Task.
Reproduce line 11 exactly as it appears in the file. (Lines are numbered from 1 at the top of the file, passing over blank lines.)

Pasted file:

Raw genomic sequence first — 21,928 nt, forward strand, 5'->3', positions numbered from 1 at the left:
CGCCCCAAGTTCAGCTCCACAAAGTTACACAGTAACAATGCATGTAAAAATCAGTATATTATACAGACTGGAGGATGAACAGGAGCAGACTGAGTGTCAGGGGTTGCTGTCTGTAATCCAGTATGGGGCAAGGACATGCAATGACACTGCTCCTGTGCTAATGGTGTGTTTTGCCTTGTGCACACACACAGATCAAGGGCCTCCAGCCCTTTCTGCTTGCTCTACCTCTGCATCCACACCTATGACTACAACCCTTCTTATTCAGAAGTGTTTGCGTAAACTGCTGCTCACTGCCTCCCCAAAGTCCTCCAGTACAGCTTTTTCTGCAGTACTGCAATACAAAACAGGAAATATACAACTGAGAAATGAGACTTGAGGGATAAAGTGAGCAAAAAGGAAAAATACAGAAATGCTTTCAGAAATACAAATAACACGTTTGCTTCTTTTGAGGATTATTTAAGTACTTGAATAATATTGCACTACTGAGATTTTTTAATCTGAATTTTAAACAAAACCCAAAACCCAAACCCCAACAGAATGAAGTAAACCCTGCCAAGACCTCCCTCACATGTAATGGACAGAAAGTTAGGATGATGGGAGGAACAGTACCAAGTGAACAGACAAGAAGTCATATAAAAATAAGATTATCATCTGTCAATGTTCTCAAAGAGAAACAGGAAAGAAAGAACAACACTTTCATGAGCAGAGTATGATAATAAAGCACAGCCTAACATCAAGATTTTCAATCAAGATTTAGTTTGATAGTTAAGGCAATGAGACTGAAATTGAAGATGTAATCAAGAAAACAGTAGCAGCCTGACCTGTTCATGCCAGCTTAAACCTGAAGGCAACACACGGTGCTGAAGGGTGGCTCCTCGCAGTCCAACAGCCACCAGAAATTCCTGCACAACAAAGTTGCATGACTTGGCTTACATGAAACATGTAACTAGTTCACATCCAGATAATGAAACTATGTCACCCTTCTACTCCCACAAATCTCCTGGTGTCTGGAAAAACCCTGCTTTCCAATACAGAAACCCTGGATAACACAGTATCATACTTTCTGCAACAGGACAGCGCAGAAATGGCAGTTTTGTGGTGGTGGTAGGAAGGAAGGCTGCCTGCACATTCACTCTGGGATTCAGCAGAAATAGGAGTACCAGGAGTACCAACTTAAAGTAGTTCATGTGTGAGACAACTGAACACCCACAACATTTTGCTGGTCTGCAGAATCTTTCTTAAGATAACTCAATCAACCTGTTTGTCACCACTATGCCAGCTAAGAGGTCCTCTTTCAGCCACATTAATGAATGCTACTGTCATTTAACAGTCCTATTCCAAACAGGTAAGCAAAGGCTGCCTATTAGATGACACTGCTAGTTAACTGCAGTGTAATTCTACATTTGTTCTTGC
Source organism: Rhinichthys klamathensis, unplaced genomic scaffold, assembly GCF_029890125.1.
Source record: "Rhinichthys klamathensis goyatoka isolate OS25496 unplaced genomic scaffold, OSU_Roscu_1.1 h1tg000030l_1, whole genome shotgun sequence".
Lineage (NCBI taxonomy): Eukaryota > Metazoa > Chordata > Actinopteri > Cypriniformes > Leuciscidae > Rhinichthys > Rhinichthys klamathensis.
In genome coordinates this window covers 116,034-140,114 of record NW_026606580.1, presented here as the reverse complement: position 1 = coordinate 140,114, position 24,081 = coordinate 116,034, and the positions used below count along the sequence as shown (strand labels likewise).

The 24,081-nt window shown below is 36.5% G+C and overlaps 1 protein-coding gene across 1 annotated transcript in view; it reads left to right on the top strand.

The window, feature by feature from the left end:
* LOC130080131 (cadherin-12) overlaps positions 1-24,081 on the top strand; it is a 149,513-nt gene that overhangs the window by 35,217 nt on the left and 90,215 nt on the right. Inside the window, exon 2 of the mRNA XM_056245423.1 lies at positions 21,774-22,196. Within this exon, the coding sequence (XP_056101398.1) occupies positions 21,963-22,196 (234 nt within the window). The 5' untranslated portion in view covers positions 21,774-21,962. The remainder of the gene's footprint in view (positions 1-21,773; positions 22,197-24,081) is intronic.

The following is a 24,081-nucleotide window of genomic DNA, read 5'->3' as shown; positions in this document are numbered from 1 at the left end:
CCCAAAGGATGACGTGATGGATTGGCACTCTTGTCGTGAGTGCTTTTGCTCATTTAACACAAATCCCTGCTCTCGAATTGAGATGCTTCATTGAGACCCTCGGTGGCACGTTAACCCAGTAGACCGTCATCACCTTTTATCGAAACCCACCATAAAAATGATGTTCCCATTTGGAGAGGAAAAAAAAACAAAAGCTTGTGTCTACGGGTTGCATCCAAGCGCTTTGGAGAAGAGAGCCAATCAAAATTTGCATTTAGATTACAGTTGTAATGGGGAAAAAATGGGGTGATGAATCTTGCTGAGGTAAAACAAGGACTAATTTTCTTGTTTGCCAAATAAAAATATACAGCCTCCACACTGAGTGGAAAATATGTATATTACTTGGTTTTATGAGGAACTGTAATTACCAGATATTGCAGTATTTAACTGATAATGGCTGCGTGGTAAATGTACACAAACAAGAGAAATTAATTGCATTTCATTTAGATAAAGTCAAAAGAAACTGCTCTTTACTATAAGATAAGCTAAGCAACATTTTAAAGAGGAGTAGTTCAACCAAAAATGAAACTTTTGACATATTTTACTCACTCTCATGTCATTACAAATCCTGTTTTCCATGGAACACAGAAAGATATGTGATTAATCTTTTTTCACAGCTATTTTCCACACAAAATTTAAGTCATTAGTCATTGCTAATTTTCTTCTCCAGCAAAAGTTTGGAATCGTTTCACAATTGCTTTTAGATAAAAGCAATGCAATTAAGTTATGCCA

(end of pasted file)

CCCAAAGGATGACGTGATGGATTGGCACTCTTGTCGTGAGTGCTTTTGCTCATTTAACACAAATCCCTGCTCTCGAATTGAGATGCTTCATTGAGACCCTCGGTGGCACGTTAACCCAGTAGACCGTCATCACCTTTTATCGAAACCCACCATAAAAATGATGTTCCCATTTGGAGAGGAAAAAAAAACAAAAGCTTGTGTCTACGGGTTGCATCCAAGCGCTTTGGAGAAGAGAGCCAATCAAAATTTGCATTTAGATTACAGTTGTAATGGGGAAAAAATGGGGTGATGAATCTTGCTGAGGTAAAACAAGGACTAATTTTCTTGTTTGCCAAATAAAAATATACAGCCTCCACACTGAGTGGAAAATATGTATATTACTTGGTTTTATGAGGAACTGTAATTACCAGATATTGCAGTATTTAACTGATAATGGCTGCGTGGTAAATGTACACAAACAAGAGAAATTAATTGCATTTCATTTAGATAAAGTCAAAAGAAACTGCTCTTTACTATAAGATAAGCTAAGCAACATTTTAAAGAGGAGTAGTTCAACCAAAAATGAAACTTTTGACATATTTTACTCACTCTCATGTCATTACAAATCCTGTTTTCCATGGAACACAGAAAGATATGTGATTAATCTTTTTTCACAGCTATTTTCCACACAAAATTTAAGTCATTAGTCATTGCTAATTTTCTTCTCCAGCAAAAGTTTGGAATCGTTTCACAATTGCTTTTAGATAAAAGCAATGCAATTAAGTTATGCCA